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Before I detail what would happen if I were the czar of college football, let’s take a look at where this season is headed with one regularly-scheduled game to go.

The top contenders for the four-team playoffs all were unscathed last weekend.

Georgia, Ohio State, Michigan and Washington are 1 through 4 in this week’s College Football Playoff rankings. Florida State is disappointed to be bumped to No. 5. Oregon, Texas and Alabama remained at 6-8.

Hail to the Buckeyes and Wolverines for getting to 11-0 to set up a classic B1G Game in Ann Arbor on Saturday. Suspended Jim Harbaugh won't be scowling and exhorting on the sidelines opposite a scowling and exhorting Ryan Day. But the inspiration of Harbaugh-less Michigan sideline may be just as good.

This is not necessarily an elimination game. The loser of a close game would have a case for the Final Four. But there would be much controversy if a one-loss Big Ten team trumped an unbeaten Washington or Florida State. Actually, I would say, Advantage Huskies/Seminoles, if they take care of their business.

Then again, Florida State, which still has a regular-season date at capable Florida and the ACC championship meeting with one-loss Louisville, could bail out the committee from a difficult decision. FSU quarterback Jordan Travis, a sixth-year senior, went down with a season-ending leg injury. That said, Florida quarterback Graham Mertz, who suffered a nondisplaced collarbone fracture, also seems likely to be sidelined.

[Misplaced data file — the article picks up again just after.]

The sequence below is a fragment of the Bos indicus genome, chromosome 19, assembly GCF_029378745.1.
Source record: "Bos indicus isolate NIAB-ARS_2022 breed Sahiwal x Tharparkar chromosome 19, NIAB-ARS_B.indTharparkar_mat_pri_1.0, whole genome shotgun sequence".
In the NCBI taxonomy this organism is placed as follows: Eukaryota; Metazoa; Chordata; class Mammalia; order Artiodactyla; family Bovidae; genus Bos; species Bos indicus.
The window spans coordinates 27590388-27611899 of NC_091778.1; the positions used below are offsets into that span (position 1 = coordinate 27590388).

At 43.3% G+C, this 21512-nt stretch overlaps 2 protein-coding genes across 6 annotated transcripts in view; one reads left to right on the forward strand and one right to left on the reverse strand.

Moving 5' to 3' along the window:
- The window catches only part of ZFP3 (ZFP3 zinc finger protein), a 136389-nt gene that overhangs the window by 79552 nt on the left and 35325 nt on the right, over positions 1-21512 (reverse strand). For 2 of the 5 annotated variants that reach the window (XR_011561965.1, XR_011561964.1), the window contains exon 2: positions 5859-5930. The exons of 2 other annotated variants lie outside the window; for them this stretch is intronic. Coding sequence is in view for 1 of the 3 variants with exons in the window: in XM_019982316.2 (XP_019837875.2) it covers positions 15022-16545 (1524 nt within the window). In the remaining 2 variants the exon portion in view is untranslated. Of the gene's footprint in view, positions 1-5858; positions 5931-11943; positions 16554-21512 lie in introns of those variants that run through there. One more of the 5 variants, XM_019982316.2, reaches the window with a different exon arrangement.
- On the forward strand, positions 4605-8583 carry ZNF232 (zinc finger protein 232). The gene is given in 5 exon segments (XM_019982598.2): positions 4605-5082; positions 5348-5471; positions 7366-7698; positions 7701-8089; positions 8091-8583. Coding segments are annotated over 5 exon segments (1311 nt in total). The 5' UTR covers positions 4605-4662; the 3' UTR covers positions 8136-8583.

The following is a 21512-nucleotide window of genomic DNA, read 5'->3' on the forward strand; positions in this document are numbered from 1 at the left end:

If Florida State and Washington remain unbeaten, the committee could face a tough call. The Big Ten will be arguing vehemently that its one-loss team is deserving, if the Ohio State-Michigan game is a nail biter.

Until more games are played, all I know is. . . five into four won’t go.


All of the potential committee nonsense is why an eight-team playoff makes perfect sense to me.

Rather than the bloated 12-team playoff that will be in place next season, an eight-team playoff, which I began recommending before the current crop of college stars were born, addresses all the key concerns.

An eight-team playoff would include five conference champions—most likely Georgia, Florida State, Washington, Texas and the Michigan-Ohio State winner, plus three at-large entries—the Big Ten runner-up, Oregon and Alabama.

I’ll leave out the debate over plugging in a Group of 5 team instead of one of the at-larges. This is all pie in the sky, anyway.

In my world, that would set up four nifty New Year’s Day games: Say, Georgia-Oregon, Michigan-Alabama, Florida State-Texas and Ohio State-Washington. Or maybe a Tulane instead of Oregon, to address the Group of 5 question.

Of course, college football, in its relentless quest for compromise and a bigger television-revenue check, has raced right past the obvious eight-team format.

Now we’re gong to have games on campus in December—yuk!—and the very real chance that a team comes out of nowhere to win the national championship.